Mr. Hall has served as a senior executive at five multinational enterprises and as Chief Executive Officer (CEO) of three manufacturing companies. Included in his responsibilities was the management of foreign operations. Mr. Hall also served as the chief marketing officer of a large manufacturing company for over five years. Through his years of service with public and private companies as well as on a university's faculty, Mr. Hall has in-depth experience in finance, strategy, business ethics and governance. In addition, Mr. Hall has extensive experience as a strategic management consultant providing planning services, including analyzing and evaluating company financials and assessing acquisition and divestiture opportunities.

PHOTO

Stuart L. Levenick

Stuart L. Levenick, age 62, is a retired Group President of Caterpillar Inc., a manufacturer of construction and mining equipment, diesel and natural gas engines, and industrial gas turbines. Prior to assuming that position in 2004, Mr. Levenick served as Vice President, Caterpillar Inc., and Chairman of Shin Caterpillar Mitsubishi Ltd. from 2000 to 2004, and as Vice President, Asia Pacific Division, from 2001 to 2004. He is also a director of Entergy Corporation, where he chairs its finance committee and is a member of its audit committee. Mr. Levenick, an independent director, was first appointed a director of Grainger in 2005, and is the Lead Director, Chair of the Board Affairs and Nominating Committee and a member of the Compensation Committee.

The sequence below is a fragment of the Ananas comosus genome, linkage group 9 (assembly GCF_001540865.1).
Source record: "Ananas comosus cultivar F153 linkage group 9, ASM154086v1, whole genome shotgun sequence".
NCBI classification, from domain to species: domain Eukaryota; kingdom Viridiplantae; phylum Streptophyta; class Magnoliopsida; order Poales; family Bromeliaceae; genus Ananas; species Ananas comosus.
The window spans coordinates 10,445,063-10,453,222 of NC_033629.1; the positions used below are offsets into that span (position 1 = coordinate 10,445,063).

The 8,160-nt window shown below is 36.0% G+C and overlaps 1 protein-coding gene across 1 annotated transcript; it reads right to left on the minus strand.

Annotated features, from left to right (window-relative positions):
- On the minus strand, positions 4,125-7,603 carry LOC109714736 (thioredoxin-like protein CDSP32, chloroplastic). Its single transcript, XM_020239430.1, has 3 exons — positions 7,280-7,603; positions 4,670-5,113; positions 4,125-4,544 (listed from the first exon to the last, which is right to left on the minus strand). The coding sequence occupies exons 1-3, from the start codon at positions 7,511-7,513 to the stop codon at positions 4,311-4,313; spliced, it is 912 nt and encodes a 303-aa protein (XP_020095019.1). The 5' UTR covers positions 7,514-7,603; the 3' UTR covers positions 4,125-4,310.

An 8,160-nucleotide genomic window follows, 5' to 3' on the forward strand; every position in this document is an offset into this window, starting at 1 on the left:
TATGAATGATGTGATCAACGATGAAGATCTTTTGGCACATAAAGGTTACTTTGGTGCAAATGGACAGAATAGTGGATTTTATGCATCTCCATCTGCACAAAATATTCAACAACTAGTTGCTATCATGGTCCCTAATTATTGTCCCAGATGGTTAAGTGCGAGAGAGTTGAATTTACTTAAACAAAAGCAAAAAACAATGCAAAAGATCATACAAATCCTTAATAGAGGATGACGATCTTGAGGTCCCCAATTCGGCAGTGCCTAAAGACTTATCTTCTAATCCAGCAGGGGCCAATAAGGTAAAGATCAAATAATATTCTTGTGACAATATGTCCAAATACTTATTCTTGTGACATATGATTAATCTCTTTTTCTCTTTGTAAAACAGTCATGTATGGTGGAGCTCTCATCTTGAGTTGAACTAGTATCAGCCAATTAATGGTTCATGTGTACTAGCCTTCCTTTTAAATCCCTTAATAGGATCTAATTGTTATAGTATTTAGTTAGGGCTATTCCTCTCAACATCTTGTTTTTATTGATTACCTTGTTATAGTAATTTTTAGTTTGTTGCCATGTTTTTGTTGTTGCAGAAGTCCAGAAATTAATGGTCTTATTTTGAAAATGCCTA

Director Qualifications

    §
    Mr. Levenick has served as the president of a multinational manufacturing company and has had extensive international operations experience including positions outside the United States in numerous countries for more than 20 years. Mr. Levenick also had operational responsibility for supply chain and logistics and responsibility for the global parts and product support business as well as global marketing of his present employer. In addition, he has led his employer's global human resources function and had responsibility for that company's enterprise risk assessment.